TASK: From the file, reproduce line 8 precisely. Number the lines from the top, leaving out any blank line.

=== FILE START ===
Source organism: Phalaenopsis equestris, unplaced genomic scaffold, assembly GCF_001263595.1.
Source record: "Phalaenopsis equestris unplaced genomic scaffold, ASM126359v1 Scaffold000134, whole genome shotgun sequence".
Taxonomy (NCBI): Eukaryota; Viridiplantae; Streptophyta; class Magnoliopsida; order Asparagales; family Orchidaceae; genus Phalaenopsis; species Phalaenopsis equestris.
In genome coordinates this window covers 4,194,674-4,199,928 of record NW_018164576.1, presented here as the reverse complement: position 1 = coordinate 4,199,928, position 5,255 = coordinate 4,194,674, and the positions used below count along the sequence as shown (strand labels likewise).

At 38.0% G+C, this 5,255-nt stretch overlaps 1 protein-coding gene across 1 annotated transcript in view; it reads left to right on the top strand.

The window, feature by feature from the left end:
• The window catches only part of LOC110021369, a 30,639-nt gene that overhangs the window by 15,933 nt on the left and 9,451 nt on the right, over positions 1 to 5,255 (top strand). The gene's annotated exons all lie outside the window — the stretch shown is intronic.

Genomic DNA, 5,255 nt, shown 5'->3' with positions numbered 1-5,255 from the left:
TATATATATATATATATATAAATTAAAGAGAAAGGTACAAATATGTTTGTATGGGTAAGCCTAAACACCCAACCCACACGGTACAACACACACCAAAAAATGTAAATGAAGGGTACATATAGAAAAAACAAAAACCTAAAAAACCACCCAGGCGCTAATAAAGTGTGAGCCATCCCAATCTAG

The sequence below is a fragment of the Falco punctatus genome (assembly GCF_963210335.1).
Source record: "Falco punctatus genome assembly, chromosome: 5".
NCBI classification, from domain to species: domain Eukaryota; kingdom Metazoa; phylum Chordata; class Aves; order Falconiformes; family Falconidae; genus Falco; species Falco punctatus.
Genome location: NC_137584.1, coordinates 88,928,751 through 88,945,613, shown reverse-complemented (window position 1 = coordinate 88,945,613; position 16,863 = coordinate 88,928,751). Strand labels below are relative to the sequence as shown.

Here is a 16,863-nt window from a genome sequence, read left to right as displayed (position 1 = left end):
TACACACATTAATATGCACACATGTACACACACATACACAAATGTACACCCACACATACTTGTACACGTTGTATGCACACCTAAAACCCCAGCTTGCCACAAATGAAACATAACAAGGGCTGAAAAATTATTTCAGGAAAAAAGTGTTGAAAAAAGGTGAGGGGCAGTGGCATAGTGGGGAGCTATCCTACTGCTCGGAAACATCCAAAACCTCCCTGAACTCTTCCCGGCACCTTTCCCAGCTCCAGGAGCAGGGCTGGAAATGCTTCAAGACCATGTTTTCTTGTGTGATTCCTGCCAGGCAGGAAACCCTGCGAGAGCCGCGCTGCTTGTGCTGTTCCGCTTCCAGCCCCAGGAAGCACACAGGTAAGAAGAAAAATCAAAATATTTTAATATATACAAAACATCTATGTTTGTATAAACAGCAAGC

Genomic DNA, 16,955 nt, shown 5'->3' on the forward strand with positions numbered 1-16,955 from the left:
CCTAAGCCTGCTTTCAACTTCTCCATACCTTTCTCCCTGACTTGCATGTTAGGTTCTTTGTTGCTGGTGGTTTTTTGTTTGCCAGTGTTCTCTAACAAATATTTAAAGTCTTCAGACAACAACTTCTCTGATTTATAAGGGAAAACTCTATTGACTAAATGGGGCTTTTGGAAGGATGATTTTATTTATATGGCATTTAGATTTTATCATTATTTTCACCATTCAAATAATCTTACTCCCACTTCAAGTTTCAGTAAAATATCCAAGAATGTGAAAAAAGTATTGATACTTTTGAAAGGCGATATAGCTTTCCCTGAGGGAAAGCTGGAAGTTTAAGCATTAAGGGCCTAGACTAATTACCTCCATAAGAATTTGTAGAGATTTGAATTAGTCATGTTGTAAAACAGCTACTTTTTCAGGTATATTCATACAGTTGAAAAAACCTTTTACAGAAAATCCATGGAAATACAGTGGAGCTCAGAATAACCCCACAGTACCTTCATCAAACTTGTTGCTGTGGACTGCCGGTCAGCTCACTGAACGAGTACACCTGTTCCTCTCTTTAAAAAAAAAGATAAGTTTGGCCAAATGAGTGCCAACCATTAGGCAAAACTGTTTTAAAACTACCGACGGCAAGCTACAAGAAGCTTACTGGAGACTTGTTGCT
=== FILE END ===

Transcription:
Genomic DNA, 5,255 nt, shown 5'->3' with positions numbered 1-5,255 from the left: